3. You wouldn’t have that avalanche of a closet (stocked with old Cabbage Patch Dolls and ceramic picture frames from your Aunt Fifi )that causes a 3rd-world catastrophe just as referenced Aunt Fifi goes snooping for an extra bow for this years china rooster (cock-a-doodle doo!)
  4. Santa Claus would lose all of that weight from being left the vegetables you hid in your napkin from dinner, not Tate’s Bakeshop cookies. Didn’t he know gluten free is the way to be anyway?
  5. The Chinese wouldn’t have to buy bottled fresh air from some enterprising but Canadians, having no need to pollute the air with waste from  plastic Easter baskets, Mets Monopoly Games or ginormous Valentines Day stuffed animals that scream I WAS CHEATING from the roof of your old beat up Honda.
  6. We’d be forced to go run around outside, maybe lose the holiday poundage from your mom’s famous flan, or eek, converse with each other and find out you have absolutely nothing in common, as television would cease to exist during the holidays for a lack of gift advertising. Following with divorce, splitting the boat no one ever used in two just for spite, lighting your wedding dress on fire, etc. etc.
  7. The world would flourish with trees like your unmarried Aunt Margie’s garden, where she toiled away her sexual energy with her greenest thumb ever. Why? No more wrapping paper to be used and discarded. It would be like living in the Brooklyn Botanical Garden.
  8. Rivers would be plain old blue or worse, run clear, instead of all of those uber cool, pretty rainbow shades from all of the toxic waste. So dull.  I personally prefer a bright orange, didn’t they know it’s the new black?
  9. The vets would require less Xanax to deal with the hysterical owners who come in because little Fluffy or Spot once again consumed too much bubble wrap and can’t go number two.
  10. Christmas, Hannukah and Easter would actually be religious again. Oh yeah, that guy Jesus. Wait, what are the three Wise Men bringing then if not gifts?! Food? Good cheer? Pfft.
  11. People would walk through the malls on Black Friday like they were some mute version of the Walking Dead, sluggishly pattering along, no baggage except, you know their brains.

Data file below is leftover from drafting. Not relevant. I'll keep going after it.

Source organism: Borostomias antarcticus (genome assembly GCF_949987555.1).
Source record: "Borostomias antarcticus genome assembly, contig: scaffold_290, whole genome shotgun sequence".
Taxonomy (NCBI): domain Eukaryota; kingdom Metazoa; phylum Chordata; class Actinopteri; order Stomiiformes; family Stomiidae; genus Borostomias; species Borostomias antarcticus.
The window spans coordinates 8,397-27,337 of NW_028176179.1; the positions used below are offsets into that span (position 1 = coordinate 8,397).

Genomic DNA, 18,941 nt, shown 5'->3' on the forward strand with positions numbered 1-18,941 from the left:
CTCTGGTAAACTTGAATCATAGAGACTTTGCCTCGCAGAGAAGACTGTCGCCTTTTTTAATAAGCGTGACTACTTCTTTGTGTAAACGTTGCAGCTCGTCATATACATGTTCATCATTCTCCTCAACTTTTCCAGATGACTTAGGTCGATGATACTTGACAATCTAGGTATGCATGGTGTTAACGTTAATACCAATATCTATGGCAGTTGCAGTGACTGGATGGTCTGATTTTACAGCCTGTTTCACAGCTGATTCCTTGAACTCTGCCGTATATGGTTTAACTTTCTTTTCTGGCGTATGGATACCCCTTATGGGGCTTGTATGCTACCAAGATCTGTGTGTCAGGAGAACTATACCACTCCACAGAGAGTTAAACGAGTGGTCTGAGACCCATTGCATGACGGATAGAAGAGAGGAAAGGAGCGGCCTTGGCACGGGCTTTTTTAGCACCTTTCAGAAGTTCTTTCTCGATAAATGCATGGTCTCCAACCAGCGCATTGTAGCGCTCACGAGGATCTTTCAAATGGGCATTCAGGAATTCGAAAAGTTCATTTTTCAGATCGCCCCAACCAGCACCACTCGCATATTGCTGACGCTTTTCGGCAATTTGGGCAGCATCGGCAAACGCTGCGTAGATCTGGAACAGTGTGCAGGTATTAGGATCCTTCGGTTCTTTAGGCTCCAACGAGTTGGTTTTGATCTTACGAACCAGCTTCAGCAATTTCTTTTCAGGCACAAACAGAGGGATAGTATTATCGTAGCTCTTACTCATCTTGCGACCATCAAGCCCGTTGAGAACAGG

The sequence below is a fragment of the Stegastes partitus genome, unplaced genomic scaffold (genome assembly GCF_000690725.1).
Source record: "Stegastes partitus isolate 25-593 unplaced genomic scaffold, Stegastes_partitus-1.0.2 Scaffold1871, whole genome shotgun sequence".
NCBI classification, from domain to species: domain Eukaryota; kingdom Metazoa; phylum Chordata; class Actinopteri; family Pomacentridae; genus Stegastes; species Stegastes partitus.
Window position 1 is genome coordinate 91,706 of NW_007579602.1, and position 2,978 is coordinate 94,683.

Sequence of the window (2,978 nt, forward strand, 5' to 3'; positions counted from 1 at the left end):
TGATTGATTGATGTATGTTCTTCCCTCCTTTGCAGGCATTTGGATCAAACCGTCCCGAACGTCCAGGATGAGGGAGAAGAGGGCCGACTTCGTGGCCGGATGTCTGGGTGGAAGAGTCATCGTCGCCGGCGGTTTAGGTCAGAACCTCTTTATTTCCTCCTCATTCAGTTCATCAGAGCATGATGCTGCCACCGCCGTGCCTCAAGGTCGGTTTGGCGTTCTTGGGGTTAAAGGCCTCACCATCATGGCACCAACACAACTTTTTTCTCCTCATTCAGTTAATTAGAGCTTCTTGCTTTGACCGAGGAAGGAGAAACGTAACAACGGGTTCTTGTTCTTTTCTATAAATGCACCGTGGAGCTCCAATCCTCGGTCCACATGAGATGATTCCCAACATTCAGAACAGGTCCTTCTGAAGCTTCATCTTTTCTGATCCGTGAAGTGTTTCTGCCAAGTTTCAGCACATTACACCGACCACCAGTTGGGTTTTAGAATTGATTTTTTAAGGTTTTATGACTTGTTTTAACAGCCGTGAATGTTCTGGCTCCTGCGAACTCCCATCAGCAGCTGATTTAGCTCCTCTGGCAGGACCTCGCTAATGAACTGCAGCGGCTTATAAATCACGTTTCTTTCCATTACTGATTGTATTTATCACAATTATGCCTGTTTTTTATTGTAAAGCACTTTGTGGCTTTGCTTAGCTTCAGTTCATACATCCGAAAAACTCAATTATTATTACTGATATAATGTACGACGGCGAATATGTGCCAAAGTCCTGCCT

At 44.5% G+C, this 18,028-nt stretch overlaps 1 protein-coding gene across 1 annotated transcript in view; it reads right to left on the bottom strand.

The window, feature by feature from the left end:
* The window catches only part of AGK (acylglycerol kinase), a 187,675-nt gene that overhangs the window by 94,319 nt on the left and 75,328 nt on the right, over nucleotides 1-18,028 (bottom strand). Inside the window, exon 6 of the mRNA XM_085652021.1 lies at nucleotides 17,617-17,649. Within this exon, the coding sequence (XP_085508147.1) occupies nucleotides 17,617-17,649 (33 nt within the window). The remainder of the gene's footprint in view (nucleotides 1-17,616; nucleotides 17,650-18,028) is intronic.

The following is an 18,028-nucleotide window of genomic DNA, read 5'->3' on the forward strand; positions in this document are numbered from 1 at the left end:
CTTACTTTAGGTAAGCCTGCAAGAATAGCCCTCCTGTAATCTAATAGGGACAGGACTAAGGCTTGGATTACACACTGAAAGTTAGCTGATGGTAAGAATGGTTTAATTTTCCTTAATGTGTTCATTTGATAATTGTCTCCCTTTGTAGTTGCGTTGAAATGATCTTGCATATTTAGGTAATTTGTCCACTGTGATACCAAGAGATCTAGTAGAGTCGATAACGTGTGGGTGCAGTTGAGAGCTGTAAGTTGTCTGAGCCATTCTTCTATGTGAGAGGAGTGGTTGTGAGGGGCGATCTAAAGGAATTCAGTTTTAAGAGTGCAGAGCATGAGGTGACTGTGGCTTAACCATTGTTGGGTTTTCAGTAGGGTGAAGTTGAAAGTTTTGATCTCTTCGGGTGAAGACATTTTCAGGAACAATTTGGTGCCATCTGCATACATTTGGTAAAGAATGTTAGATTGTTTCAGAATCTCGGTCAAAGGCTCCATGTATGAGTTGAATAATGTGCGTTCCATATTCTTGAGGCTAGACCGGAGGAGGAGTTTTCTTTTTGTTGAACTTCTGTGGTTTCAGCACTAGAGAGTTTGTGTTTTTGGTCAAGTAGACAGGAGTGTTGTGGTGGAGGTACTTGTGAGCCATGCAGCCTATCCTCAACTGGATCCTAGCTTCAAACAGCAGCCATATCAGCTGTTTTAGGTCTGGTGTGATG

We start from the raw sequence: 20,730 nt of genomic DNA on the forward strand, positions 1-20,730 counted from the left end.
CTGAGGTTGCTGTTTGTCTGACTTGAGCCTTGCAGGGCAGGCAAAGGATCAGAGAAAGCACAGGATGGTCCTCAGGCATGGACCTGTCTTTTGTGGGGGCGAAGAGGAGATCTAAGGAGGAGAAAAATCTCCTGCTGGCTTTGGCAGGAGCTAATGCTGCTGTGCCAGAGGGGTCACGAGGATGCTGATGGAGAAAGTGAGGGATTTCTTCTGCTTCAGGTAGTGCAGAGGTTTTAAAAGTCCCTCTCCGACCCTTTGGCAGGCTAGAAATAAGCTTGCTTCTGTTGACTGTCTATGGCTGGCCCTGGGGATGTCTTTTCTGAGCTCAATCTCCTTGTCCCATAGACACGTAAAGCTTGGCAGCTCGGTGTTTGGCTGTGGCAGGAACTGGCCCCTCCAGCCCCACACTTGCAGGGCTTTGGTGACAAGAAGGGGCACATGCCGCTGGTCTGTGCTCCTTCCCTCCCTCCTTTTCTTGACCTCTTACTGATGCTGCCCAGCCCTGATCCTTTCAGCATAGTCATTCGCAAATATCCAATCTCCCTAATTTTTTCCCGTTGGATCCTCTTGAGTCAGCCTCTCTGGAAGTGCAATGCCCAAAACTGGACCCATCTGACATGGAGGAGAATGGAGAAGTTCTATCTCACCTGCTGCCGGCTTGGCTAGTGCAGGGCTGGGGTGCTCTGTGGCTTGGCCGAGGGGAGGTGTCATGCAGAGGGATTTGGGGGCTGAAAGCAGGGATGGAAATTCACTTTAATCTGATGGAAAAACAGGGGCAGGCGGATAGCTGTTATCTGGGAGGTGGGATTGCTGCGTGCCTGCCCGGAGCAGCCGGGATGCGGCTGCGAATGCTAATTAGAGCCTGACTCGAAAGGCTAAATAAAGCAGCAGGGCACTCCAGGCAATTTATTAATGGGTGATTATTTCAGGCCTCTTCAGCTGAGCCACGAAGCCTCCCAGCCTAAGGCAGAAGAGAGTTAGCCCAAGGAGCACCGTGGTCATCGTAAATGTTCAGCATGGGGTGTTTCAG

12. There would be no entertaining of (insert weird spelled name here) proclaiming he only stole the bling for his baby mama’s birthday. We’d have to read mundane stuff about World events.
  13. People would realize their houses were too organized, so they would try to create some chaos, so they’d go to the mall……

And it would start all over again.

Buy gifts! Gifts are good- we don’t want boring rivers, we want rainbows……

 

 

 

 

Tchochke Nation

Forget about Fast Food Nation. As Americans, we are a consumer nation. A hoarding nation, in less delicate terms. What’s with all the teacups? Yes, perhaps due to our (well, once) growing economy, we have over the years amassed a staggering amount of tchotchkes. I recently opened an Etsy shop, (closeted avid porcelain tableware collector) and realized just how far down the rabbit hole we have gone in terms of acquiring “stuff”. Is it called hoarding if each piece is not take-out containers and old balls of string? Hey, that….mug from MSG has a story I swear! I’ll go ahead and call it organized hoarding, to take some pressure off of myself and my treasure trove.

The term tchotchke is derived from a Yiddish word, which means a pretty, useless woman; in blunt terms: a trophy wife. Which is vaguely disturbing, but we Americans obviously shanghaied it and used it pretty much for the same purpose (useless decorative trinket), only in softer, less offensive terms, as we refer to inanimate, porcelain cats as tchotchkes, not living breathing humans. So have you. I’ve always been fond of the term, not sure what that means about me.

Maybe we should start with the history of human life and possessions. As nomads, cave people, for years, we moved from place to place. If you couldn’t carry it, it was not coming with you. Point blank. Also, being a primitive ‘society’, very few items were made. It was only when humans transitioned, staying put to plant and harvest crops, that we could begin to acquire more then we needed. However, during those times, humans did create the cave art that has been found, the little carved statues.